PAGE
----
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DNA Test Reveals President Warren Harding Had A Love Child


It was a huge scandal, even for a hugely scandalous decade. When President Warren G. Harding occupied the White House in the roaring '20s, his womanizing was well known. And when Harding died - it was thought childless - in office in 1923, he left behind a mistress, Nan Britton, who claimed that her daughter, Elizabeth Ann Blaesing, was in fact Harding's daughter, too. In 1927, when she was in need of money, Britton published a book about it called "The President's Daughter." The Harding family claimed that he couldn't have been the father. Mumps had left him sterile, they said.

Well, now comes and DNA testing that back up the story of Nan Britton and disproved the old story about Harding's infertility. One result of this finding is that James Blaesing, a Portland, Ore., construction worker, is the grandson of an American president. Thanks for joining us on the program today.


SIEGEL: Were you ever in doubt as to who...


SIEGEL: ...Who your mother's father was? No?

BLAESING: Never, never - no one ever doubted it in the family. My grandmother, a hundred percent, always told the truth.

SIEGEL: And your grandmother talked about her relationship with President Harding.

BLAESING: Oh yes. My mom used to always tell us growing up that she didn't like getting on the bus or the train with my grandmother because by the time they got to their destination, half the people on would know the story.

SIEGEL: I gather she spoke very fondly of President Harding.

BLAESING: Oh, cripes, he was the love of her life. When she talked about him, she would get the biggest smile on her face.

SIEGEL: So as I understand it, you and a grandnephew of President Harding, as well as a grandniece, all submitted DNA samples through, I guess, and the results came back saying what?

BLAESING: Saying that it was a 99-plus positive match.

SIEGEL: Now, in addition to Peter and Abigail, these, I guess, grandnephew and grandniece of President Harding, have other members of the Harding family been...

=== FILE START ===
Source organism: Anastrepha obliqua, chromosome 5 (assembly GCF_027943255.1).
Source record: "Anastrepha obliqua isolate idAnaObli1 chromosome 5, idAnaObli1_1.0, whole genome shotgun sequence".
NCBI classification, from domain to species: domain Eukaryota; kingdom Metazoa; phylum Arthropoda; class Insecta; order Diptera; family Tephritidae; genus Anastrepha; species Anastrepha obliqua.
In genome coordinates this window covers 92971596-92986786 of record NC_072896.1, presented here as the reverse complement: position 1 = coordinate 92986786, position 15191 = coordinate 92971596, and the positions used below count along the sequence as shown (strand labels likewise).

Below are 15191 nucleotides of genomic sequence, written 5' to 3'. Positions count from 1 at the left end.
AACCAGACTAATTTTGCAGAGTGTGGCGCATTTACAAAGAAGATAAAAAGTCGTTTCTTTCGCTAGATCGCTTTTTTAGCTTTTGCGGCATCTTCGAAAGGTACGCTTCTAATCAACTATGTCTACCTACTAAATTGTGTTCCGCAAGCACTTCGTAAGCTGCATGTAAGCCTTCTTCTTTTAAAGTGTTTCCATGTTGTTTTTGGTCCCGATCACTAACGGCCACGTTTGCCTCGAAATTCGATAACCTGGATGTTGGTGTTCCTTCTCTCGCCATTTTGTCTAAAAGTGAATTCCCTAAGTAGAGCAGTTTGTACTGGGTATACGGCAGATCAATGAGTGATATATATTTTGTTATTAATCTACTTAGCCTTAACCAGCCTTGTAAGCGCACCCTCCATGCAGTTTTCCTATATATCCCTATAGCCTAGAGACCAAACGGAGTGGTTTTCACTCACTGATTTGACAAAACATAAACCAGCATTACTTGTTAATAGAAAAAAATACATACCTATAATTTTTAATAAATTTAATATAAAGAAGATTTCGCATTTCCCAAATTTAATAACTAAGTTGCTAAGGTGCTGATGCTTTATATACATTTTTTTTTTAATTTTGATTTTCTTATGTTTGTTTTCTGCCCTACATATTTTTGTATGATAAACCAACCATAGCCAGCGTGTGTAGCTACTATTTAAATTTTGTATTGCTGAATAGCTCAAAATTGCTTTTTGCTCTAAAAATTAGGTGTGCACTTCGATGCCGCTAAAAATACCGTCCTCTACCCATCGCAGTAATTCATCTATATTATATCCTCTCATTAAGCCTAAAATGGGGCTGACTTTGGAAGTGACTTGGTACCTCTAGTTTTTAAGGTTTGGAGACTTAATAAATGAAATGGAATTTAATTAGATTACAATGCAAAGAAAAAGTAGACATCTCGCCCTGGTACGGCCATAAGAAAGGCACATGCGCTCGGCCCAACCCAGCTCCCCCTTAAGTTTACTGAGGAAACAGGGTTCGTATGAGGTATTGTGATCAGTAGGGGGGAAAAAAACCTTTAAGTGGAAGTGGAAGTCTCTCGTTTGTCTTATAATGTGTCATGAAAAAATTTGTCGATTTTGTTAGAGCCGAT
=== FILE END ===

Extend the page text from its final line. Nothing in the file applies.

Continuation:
SIEGEL: ...Been as welcoming to - no?

BLAESING: No, no. There's two sides to the family, I guess, and some of them are accepting it. Some of them are kind of excited about it now, and others aren't.

SIEGEL: Did you, as a young man, as a student, did you take a special interest in President Harding and learn about him?

BLAESING: Well, you know what it was? It's - when I used to go to school and we'd study Harding, they would just belittle him. And...


BLAESING: ...I'd come home after being told that he was the worst president and all these problems, and it used to really bother me. And then after I grew up and had kids, my kids came home and had the same problem. So I really wanted to - I wanted to correct history because they talked about my grandmother all the time. And I used to go on Google up stories about it and it was always negative and calling her names. And it was just - I wanted to do something about this for the longest time.

SIEGEL: Well, how important is this validation for you, since, as you say, you've known it all along. You've always believed your mother and your grandmother.

BLAESING: Well, it's really important to me 'cause I wanted everyone to know the truth. I think it's great for my grandmother. She must have a big smile on her face, and this is what she always was hoping for.

SIEGEL: Well, in that case, congratulations on this news.

BLAESING: Yeah, thank you. Yeah, it's - to me, this is wonderful. It's time. It was right, and she deserves whatever she gets. She was a very strong woman.

SIEGEL: As I say then, congratulations to the Blaesing family...

BLAESING: Thank you very much.

SIEGEL: ...And to you. Thanks a lot, Jim, for talking with us.

BLAESING: Thank you.

SIEGEL: James Blaesing of Portland, Ore., grandson of President Warren G. Harding. Transcript provided by NPR, Copyright NPR.

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